The fourth basis was failure to produce copies of exhibits expected to be introduced at the hearing 10 days before the commencement of the hearing in July 2001.
The fifth basis was Dr. Mileikowsky's failure to submit any briefing concerning the allegations that he failed to cooperate in peer review.
The sixth basis was Dr. Mileikowsky's conduct in disrupting hearing sessions by allegedly "yelling, . . . disobeying [the hearing officer's] rulings regarding the questioning of witnesses, and . . . misrepresenting whether he received documents which [we]re the subject of a particular hearing." By way of example, the hearing officer referenced the September 5, 2001, session, where Dr. Mileikowsky "disrupted the proceedings because he disagreed with [the hearing officer's] prohibition of his reference to his litigations in front of the Hearing Committee" and the session on November 29, 2001, where he "disrupted [a session] by falsely contending that he had not received a . . . letter . . . enclosing exhibits." The ruling further specifically described the December 17, 2001, session as one in which Dr. Mileikowsky engaged in "disorderly conduct and disruption of hearings."
The seventh basis was Dr. Mileikowsky's use of language in written and oral statements that "abuse[d] witnesses, the MEC's representatives, hospital administrators, and [the hearing officer]." For example, at the December 17, 2001, session, Dr. Mileikowsky called a witness "superficial and careless," stated that "`[the witness didn't] have the knowledge,'" and had an "`interest to see that [Dr. Mileikowsky's] practice goes down the tube.'" In a letter to the hearing officer, Dr. Mileikowsky accused an attorney for the MEC of "fabrications." In another letter, Dr. Mileikowsky said of the hearing officer that he "lie[s] by omission" and "[s]uffer[s] from the same delusions as [the MEC attorney]."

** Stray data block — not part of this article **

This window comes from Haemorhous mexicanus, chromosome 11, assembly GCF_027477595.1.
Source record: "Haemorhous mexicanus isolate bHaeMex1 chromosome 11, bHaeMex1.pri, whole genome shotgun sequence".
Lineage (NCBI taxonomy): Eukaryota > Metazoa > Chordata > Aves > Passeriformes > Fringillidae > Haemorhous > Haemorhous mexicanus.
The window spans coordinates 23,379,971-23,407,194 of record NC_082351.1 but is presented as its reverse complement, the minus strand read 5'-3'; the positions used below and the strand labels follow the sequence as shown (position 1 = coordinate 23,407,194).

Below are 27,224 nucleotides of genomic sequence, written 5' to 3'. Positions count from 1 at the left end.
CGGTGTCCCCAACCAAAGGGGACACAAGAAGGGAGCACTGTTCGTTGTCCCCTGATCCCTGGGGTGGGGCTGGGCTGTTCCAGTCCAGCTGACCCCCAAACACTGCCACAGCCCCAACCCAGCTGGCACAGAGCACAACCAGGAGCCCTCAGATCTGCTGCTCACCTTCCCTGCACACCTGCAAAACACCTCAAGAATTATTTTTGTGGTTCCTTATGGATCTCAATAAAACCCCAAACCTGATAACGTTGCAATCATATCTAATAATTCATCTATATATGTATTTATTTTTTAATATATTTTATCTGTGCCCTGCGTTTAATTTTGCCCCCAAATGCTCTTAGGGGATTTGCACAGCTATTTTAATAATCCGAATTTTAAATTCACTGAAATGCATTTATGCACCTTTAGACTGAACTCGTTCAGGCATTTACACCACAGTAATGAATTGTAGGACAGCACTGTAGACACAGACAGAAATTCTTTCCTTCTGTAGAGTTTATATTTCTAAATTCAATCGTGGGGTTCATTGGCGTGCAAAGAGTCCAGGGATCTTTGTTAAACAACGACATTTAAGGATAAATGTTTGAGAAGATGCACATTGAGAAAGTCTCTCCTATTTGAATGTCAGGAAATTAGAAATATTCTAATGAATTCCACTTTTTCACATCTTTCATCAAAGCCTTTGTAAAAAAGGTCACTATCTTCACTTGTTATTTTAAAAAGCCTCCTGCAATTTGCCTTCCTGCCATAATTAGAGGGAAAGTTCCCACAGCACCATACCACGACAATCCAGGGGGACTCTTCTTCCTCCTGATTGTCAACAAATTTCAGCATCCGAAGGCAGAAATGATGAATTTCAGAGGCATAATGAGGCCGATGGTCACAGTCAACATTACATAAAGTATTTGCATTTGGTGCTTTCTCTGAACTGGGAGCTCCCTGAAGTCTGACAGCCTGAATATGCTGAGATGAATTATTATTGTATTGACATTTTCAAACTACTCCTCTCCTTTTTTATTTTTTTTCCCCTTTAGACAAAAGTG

Finally, the hearing officer pointed to Dr. Mileikowsky's "continuing refusals to obey my rulings for the conduct of this hearing" evidenced at the December 17, 2001, session and in the letters that followed.
D. Administrative Appeal
The hearing officer's decision to terminate was appealed to another three-person appellate review body. The appellate review body affirmed, concluding that Dr. Mileikowsky "repeatedly disrupted hearing sessions and used personal invective and threatening language"; "repeatedly violated the Hearing Officer's order that he refrain from referencing his two lawsuits brought against [the Hospital's] parent company and many Medical Staff physicians"; "refused to comply with Discovery required by [Business and Professions Code Code] Section 809 and the [Bylaws]"; and "entered into unauthorized ex parte communications with the entire Hearing [Committee] relating to the subject matter of the Hearing."
E. Dr. Mileikowsky's Writ Petition